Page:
The fact is that all four theoretical schools are at least partly right, but only to the degree that their guiding metaphor, that units can be delivered into the minds of students, is a satisfactory way of describing the reality that they claim to be describing. Since their conceptions of mind are, in fact, metaphors for getting at a complex, non-literal, non-concrete phenomena, then they are not mutually exclusive.

I have taken as my starting point for constructing a new and better educational theory the idea of the embodied mind by George Lakoff and Mark Johnson in their book Philosophy in the Flesh:

”The mind is what thinks, perceives, believes, reasons, imagines, and wills. But as soon as we try to go beyond this [literal,] skeletal understanding of mind, as soon as we try to spell out what constitutes thinking, perceiving, and so on, metaphor enters. …[M]etaphors are necessary for any detailed reasoning about mental acts.”

“Our understanding of what mental acts are is fashioned metaphorically in terms of physical acts like moving, seeing, manipulating objects, and eating, as well as other kinds of activities like adding, speaking or writing, and making objects. We cannot comprehend or reason about the mind without such metaphors. We simply have no rich, purely literal understanding of mind in itself that allows us to do all our important reasoning about mental life. Yet such metaphors hide what is perhaps the most central property of mind, its embodied character.”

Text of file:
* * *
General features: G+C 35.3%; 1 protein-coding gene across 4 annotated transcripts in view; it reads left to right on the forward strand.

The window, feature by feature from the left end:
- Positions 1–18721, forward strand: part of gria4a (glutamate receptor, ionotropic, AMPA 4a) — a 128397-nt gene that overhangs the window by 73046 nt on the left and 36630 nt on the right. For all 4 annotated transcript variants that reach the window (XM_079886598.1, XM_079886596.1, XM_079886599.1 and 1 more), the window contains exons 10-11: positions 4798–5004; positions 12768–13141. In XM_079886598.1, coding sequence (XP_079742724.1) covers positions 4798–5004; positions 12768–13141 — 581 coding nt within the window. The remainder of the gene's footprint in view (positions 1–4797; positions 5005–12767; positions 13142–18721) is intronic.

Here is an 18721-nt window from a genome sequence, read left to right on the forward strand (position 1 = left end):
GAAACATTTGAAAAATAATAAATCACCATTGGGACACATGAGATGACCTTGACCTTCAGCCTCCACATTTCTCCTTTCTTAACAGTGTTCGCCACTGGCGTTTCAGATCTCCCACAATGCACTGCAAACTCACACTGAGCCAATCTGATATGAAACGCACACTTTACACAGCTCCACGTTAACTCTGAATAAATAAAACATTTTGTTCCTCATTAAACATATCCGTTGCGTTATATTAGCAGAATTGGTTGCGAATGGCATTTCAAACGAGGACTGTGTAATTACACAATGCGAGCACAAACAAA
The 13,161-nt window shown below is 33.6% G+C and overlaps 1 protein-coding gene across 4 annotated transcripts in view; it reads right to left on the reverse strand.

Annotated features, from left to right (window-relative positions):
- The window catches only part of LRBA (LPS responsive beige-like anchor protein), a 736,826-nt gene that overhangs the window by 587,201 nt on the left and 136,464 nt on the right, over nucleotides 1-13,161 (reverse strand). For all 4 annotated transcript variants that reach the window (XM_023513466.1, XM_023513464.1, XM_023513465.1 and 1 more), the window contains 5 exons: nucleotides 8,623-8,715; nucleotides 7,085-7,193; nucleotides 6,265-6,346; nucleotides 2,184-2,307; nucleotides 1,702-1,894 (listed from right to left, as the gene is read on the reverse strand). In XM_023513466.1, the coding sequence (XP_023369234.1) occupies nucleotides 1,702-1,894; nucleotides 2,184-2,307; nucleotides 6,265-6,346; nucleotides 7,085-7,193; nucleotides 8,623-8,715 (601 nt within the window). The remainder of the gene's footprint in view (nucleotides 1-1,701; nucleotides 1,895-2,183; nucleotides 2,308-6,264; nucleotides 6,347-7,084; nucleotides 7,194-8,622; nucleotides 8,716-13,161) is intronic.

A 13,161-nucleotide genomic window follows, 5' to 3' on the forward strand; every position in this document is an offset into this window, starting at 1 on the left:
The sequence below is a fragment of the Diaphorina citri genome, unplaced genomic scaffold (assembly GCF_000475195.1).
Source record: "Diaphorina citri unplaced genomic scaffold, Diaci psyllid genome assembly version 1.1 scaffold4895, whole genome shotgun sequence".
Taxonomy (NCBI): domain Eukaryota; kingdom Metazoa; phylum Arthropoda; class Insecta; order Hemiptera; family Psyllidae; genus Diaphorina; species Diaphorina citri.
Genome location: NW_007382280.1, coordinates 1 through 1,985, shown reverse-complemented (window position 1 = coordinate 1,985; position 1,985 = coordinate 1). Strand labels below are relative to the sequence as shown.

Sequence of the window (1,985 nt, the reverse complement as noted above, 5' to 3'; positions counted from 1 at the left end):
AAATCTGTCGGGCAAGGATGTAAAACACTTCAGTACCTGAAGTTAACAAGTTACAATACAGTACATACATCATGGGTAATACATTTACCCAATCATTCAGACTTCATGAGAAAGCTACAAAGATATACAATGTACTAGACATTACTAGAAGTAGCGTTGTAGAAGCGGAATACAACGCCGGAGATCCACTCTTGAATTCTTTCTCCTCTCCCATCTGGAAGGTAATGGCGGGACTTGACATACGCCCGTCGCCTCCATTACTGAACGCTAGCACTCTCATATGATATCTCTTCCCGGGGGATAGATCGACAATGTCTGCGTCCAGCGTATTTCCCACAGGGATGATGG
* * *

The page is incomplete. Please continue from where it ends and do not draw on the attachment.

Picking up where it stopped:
“[O]ur metaphors for mind conflict with what cognitive science has discovered. We conceptualize the mind metaphorically in terms of a container image schema defining a space that is inside the body and separate from it. Via metaphor, the mind is given an inside and an outside. Ideas and concepts are internal, existing somewhere in the inner space of our minds, while what they refer to are things in the external, physical world. This metaphor is so deeply ingrained that it is hard to think about mind in any other way.” (p. 266)

So my challenge is to conceive of mind in a manner that utilizes the container image schema necessary for conceptualizing mind in a useful way, but in a manner that would still overcome the problems of a separation between our body and mind and the implication that ideas and concepts are somehow independent of the external physical world in which the body/mind is embedded.